Apple hit with € 25 million for iPhone slowdown issue in France.

A French regulator has hit Apple with a €25 million fine over its controversial software update that slowed down older iPhones. The General Directorate for Competition Policy, Consumer Affairs and Fraud Control’s announcement, as seen by AppleInsider, it is understood that Apple has agreed to pay the fine and will be publishing a one-month press release on its website.

The controversy first erupted in late 2017 when users found that the latest version of iOS was throttling older iPhones performance. Upon finding out, Apple confirmed that the “feature” was first introduced with iOS 10.2.1, and was designed to prevent accidental shutdowns when old batteries aged over time. The issue was that it never explained this to its consumers who hadn’t known that by removing their battery they could undo the throttling and didn’t have to buy a completely new unit. There was also no way to roll back their phones or uninstall the feature to a previous version of iOS.

iPhone Slow Down Issues

The DGCCRF (via Google Translate) took issue with the fact that “iPhone owners were not informed that the updates of the iOS operating system (10.2.1 and 11.2) that they installed were likely to lead to a slower operation of their device.” As a result, the French authorities concluded that Apple was guilty of “misleading commercial practice by omission.”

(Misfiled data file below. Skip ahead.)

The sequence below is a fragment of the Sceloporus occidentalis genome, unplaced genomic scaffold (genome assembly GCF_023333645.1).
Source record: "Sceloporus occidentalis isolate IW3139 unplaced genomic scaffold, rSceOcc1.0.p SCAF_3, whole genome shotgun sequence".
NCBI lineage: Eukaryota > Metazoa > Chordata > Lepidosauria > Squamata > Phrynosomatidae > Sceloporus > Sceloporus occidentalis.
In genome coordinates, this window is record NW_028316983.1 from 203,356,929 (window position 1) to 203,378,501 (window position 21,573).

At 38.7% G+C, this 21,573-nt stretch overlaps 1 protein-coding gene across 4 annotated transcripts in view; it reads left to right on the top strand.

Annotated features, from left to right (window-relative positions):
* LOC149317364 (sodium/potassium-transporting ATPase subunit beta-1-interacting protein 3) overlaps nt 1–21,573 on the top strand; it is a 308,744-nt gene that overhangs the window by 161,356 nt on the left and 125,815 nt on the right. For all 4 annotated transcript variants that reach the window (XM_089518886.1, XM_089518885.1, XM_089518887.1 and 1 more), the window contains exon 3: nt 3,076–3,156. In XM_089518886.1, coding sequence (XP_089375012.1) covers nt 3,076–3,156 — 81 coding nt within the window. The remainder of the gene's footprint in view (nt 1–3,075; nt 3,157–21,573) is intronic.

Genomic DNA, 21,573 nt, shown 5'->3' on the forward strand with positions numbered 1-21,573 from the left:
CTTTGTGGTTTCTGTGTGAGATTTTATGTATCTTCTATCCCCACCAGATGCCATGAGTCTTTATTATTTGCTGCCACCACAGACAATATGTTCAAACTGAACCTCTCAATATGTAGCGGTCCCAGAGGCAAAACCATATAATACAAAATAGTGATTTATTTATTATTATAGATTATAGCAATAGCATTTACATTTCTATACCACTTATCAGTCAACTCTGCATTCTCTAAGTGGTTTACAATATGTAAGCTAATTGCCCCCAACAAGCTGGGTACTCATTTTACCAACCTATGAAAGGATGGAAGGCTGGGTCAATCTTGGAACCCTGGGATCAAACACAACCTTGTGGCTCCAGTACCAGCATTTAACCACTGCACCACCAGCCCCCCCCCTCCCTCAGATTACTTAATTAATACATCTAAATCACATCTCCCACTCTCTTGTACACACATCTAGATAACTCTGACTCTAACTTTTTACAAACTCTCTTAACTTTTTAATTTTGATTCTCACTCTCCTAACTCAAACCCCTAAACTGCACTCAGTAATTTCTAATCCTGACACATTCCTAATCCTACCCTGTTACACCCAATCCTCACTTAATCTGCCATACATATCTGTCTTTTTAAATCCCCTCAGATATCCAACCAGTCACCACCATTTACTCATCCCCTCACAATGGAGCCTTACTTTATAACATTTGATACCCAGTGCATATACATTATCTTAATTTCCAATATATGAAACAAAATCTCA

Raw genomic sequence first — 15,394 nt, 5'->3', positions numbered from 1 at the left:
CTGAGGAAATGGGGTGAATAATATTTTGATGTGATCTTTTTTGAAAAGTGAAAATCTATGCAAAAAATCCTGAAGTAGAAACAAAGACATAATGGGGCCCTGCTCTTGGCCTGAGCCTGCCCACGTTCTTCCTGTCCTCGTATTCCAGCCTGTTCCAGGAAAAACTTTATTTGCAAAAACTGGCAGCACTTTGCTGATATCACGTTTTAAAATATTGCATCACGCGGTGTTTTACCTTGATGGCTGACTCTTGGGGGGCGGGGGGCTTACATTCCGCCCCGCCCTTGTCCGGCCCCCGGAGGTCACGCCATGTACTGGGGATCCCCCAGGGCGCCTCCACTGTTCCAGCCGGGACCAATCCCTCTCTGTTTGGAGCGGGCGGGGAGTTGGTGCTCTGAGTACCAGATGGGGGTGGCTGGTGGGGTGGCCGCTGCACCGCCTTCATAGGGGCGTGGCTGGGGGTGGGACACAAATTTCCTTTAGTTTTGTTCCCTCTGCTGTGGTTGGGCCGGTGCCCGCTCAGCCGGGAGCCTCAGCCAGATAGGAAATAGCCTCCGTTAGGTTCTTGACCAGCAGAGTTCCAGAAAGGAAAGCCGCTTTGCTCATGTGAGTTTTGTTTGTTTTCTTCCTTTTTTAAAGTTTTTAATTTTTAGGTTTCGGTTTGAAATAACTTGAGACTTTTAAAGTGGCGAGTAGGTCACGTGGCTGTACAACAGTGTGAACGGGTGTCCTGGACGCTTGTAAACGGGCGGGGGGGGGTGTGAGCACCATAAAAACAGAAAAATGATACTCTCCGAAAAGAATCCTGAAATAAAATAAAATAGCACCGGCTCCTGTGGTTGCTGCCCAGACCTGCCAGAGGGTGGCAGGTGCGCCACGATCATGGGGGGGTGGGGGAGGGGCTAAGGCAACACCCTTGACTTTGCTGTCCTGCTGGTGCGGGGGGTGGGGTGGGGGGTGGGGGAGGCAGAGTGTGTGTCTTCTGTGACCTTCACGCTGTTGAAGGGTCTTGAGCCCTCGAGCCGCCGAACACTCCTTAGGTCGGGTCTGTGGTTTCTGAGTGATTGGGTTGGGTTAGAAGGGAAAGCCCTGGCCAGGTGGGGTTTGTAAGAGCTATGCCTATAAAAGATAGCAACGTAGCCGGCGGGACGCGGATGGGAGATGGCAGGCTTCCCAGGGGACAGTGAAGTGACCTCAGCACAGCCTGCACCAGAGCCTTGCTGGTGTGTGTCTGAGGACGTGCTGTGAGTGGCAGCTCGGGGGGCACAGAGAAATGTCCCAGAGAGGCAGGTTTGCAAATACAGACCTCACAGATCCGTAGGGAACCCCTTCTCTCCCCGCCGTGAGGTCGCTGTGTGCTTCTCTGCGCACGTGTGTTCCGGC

This is just the latest financial penalty Apple had to suffer in the aftermath of the controversy. Most notable was its battery replacement program which reduced the battery replacement price by $50 per year. The change is estimated to have resulted in as many as 10 times more people purchasing new batteries and extending their existing phones ‘ lifetime. Apple was also fined € 5 million by the Italian authorities, and faced multiple lawsuits and the Department of Justice’s inquiry into the issue.

Following allegations that the feature was intended to drive the sales of its new devices, Apple insists that it is programmed to “prevent unintended shutdown of the system so that the iPhone can still be used.” It added the option to turn off the controversial throttling feature in iOS 11.3.

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